Optical drives are used to read and sometimes record compact disc media.
Since most software comes on CD, optical drives are an essential part computers.
If you are unsatisfied with the performance of your current optical drive or would like to be able to record data onto CDs, this upgrade is worth considering.
Optical drives can be divided into three categories: CD-ROM drives, CDR drives, and CDRW drives.
CD-ROM (Compact Disc Read-Only Memory) drives can only read data from CDs.
CDR (Compact Disc Recordable) drives have the added ability of recording data onto special CDR media.
CDRW (Compact Disc Re-Writable) drives can read and record data onto CDR media, and also re-record data onto CDRW media.
Drives from all three of the categories can be found with either the IDE or SCSI interface.
CDR drives and CDRW drives are becoming more popular because more models are becoming available at lower prices.
CDR drives are an excellent tool for permanent data storage because compact discs have a lifespan of approximately 100 years and are relatively cheap (usually ranging from 50 cents to 2 dollars each when bought in quantities of 10 or more).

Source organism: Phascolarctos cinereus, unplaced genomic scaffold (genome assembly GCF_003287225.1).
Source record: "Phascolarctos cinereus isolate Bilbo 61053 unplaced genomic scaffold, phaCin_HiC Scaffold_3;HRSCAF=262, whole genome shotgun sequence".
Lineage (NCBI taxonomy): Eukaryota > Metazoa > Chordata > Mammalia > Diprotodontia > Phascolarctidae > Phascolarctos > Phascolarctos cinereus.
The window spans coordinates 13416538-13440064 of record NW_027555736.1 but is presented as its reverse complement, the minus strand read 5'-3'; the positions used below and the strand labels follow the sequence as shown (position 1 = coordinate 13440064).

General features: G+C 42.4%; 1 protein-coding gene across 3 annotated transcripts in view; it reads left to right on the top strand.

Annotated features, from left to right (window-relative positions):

CDRW media are much more expensive but can be rewritten hundreds of times.
However, most older CD-ROM drives cannot read CDRW media, making them unsuitable for file transfer between computers.
Most CD-ROM drives are priced between $40 and $200, while CDR and CDRW cost $300 and up.
A Phillips screwdriver and about 30 minutes of time are required to install an IDE optical drive.
Click here for a list of links to IDE CD drive manufacturers.